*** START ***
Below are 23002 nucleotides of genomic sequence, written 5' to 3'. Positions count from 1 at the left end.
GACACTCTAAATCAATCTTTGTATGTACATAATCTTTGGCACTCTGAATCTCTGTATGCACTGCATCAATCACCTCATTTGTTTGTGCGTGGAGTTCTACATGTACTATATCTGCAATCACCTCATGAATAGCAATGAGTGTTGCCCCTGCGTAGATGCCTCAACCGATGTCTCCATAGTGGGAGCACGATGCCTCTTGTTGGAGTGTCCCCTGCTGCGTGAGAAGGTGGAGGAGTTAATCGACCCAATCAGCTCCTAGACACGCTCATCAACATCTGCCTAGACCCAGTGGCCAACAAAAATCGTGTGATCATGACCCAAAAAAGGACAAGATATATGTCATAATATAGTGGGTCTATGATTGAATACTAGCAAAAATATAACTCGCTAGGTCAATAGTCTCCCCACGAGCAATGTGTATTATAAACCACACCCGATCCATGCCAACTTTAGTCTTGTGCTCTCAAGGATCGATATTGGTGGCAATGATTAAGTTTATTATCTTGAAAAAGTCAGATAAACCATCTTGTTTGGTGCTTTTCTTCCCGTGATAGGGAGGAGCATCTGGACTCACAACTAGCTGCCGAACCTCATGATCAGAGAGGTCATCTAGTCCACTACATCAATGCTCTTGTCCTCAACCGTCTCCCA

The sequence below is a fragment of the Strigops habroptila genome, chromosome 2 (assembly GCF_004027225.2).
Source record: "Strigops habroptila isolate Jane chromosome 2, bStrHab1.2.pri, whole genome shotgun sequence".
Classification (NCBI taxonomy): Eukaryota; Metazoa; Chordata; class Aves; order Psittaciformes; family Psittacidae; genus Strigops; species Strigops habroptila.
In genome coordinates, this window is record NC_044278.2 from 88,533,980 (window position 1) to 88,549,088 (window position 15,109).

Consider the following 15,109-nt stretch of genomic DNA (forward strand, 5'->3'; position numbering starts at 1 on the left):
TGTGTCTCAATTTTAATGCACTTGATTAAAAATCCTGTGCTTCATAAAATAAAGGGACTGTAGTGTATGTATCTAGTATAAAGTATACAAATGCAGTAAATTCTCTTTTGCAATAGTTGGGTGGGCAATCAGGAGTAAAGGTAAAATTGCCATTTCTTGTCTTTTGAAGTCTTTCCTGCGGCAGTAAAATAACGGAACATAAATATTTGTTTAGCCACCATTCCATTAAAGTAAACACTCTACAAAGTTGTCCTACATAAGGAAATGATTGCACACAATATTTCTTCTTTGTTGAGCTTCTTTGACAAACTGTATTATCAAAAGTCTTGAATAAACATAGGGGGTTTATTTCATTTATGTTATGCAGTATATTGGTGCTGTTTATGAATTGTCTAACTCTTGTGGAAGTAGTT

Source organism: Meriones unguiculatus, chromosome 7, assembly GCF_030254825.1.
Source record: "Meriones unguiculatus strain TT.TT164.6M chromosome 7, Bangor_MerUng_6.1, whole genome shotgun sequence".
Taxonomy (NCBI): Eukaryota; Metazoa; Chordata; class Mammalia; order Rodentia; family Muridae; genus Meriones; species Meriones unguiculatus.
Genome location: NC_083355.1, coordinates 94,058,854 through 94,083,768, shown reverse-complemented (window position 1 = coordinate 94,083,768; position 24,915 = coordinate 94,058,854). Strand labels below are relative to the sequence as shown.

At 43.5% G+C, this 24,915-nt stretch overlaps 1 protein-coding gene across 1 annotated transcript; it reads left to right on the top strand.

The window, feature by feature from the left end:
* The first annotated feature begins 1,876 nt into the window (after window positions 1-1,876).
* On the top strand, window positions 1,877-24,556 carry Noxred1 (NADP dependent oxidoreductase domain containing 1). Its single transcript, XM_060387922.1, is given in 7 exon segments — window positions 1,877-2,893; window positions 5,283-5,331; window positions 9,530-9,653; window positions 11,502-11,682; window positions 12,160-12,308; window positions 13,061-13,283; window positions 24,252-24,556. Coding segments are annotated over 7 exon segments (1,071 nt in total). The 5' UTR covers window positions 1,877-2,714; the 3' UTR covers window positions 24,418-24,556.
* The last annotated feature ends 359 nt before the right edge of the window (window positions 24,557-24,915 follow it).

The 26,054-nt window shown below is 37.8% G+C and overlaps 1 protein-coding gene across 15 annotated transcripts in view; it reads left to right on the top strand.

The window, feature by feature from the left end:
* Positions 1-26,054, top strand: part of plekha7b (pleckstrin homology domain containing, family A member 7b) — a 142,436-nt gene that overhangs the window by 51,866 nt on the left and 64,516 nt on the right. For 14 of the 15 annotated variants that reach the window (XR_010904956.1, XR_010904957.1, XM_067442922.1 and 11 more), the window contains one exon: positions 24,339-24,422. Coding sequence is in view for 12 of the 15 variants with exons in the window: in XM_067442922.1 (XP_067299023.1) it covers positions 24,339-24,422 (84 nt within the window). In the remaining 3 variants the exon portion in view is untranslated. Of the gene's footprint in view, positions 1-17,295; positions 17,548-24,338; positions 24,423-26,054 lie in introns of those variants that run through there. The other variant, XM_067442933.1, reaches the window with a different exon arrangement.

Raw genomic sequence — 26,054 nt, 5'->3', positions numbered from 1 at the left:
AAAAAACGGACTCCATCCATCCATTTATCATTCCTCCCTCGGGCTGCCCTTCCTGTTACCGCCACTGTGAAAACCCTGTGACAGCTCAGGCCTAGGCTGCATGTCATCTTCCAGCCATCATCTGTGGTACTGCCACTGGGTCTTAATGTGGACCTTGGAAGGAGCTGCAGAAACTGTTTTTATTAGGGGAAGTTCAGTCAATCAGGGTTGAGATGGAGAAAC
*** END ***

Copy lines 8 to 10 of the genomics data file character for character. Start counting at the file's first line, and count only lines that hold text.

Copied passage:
TGTGTCTCAATTTTAATGCACTTGATTAAAAATCCTGTGCTTCATAAAATAAAGGGACTGTAGTGTATGTATCTAGTATAAAGTATACAAATGCAGTAAATTCTCTTTTGCAATAGTTGGGTGGGCAATCAGGAGTAAAGGTAAAATTGCCATTTCTTGTCTTTTGAAGTCTTTCCTGCGGCAGTAAAATAACGGAACATAAATATTTGTTTAGCCACCATTCCATTAAAGTAAACACTCTACAAAGTTGTCCTACATAAGGAAATGATTGCACACAATATTTCTTCTTTGTTGAGCTTCTTTGACAAACTGTATTATCAAAAGTCTTGAATAAACATAGGGGGTTTATTTCATTTATGTTATGCAGTATATTGGTGCTGTTTATGAATTGTCTAACTCTTGTGGAAGTAGTT

Source organism: Meriones unguiculatus, chromosome 7, assembly GCF_030254825.1.
Source record: "Meriones unguiculatus strain TT.TT164.6M chromosome 7, Bangor_MerUng_6.1, whole genome shotgun sequence".